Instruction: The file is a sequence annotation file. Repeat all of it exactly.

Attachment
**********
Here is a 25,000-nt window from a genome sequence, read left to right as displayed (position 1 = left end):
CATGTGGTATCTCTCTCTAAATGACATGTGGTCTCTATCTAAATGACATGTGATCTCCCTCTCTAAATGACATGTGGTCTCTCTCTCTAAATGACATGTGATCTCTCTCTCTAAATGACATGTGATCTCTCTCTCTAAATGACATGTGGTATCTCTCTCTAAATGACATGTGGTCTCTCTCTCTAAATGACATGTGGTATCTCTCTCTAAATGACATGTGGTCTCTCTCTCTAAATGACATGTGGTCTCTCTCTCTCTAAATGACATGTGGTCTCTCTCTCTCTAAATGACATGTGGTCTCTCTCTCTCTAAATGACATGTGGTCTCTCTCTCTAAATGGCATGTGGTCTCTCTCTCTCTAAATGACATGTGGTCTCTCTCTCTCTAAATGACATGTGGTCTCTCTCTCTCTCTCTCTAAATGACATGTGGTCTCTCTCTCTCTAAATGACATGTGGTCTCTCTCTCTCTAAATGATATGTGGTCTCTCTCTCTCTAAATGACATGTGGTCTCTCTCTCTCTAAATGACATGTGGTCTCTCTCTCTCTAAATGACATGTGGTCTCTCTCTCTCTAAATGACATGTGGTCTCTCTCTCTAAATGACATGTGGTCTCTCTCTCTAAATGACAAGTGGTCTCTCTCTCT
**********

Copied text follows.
Here is a 25,000-nt window from a genome sequence, read left to right as displayed (position 1 = left end):
CATGTGGTATCTCTCTCTAAATGACATGTGGTCTCTATCTAAATGACATGTGATCTCCCTCTCTAAATGACATGTGGTCTCTCTCTCTAAATGACATGTGATCTCTCTCTCTAAATGACATGTGATCTCTCTCTCTAAATGACATGTGGTATCTCTCTCTAAATGACATGTGGTCTCTCTCTCTAAATGACATGTGGTATCTCTCTCTAAATGACATGTGGTCTCTCTCTCTAAATGACATGTGGTCTCTCTCTCTCTAAATGACATGTGGTCTCTCTCTCTCTAAATGACATGTGGTCTCTCTCTCTCTAAATGACATGTGGTCTCTCTCTCTAAATGGCATGTGGTCTCTCTCTCTCTAAATGACATGTGGTCTCTCTCTCTCTAAATGACATGTGGTCTCTCTCTCTCTCTCTCTAAATGACATGTGGTCTCTCTCTCTCTAAATGACATGTGGTCTCTCTCTCTCTAAATGATATGTGGTCTCTCTCTCTCTAAATGACATGTGGTCTCTCTCTCTCTAAATGACATGTGGTCTCTCTCTCTCTAAATGACATGTGGTCTCTCTCTCTCTAAATGACATGTGGTCTCTCTCTCTAAATGACATGTGGTCTCTCTCTCTAAATGACAAGTGGTCTCTCTCTCT